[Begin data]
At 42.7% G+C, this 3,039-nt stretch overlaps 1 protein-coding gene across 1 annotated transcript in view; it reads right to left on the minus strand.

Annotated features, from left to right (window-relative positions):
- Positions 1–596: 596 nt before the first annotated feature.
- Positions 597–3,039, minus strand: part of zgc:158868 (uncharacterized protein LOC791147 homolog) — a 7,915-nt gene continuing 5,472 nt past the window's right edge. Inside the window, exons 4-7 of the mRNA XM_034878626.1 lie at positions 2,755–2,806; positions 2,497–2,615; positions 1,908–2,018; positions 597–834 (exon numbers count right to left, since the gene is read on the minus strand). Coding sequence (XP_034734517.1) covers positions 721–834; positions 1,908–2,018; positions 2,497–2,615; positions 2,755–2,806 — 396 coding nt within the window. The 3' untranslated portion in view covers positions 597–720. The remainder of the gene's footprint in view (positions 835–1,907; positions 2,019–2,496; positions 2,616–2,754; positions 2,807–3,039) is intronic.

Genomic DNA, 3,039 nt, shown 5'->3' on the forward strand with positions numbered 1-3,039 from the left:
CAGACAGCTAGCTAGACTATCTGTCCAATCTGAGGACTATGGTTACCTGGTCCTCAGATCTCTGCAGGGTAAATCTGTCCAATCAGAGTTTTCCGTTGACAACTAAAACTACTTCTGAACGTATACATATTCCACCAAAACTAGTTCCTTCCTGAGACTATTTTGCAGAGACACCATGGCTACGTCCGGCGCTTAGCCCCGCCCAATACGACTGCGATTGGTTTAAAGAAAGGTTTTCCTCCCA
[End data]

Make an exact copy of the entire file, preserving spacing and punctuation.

At 42.7% G+C, this 3,039-nt stretch overlaps 1 protein-coding gene across 1 annotated transcript in view; it reads right to left on the minus strand.

Annotated features, from left to right (window-relative positions):
- Positions 1–596: 596 nt before the first annotated feature.
- Positions 597–3,039, minus strand: part of zgc:158868 (uncharacterized protein LOC791147 homolog) — a 7,915-nt gene continuing 5,472 nt past the window's right edge. Inside the window, exons 4-7 of the mRNA XM_034878626.1 lie at positions 2,755–2,806; positions 2,497–2,615; positions 1,908–2,018; positions 597–834 (exon numbers count right to left, since the gene is read on the minus strand). Coding sequence (XP_034734517.1) covers positions 721–834; positions 1,908–2,018; positions 2,497–2,615; positions 2,755–2,806 — 396 coding nt within the window. The 3' untranslated portion in view covers positions 597–720. The remainder of the gene's footprint in view (positions 835–1,907; positions 2,019–2,496; positions 2,616–2,754; positions 2,807–3,039) is intronic.

Genomic DNA, 3,039 nt, shown 5'->3' on the forward strand with positions numbered 1-3,039 from the left:
CAGACAGCTAGCTAGACTATCTGTCCAATCTGAGGACTATGGTTACCTGGTCCTCAGATCTCTGCAGGGTAAATCTGTCCAATCAGAGTTTTCCGTTGACAACTAAAACTACTTCTGAACGTATACATATTCCACCAAAACTAGTTCCTTCCTGAGACTATTTTGCAGAGACACCATGGCTACGTCCGGCGCTTAGCCCCGCCCAATACGACTGCGATTGGTTTAAAGAAAGGTTTTCCTCCCA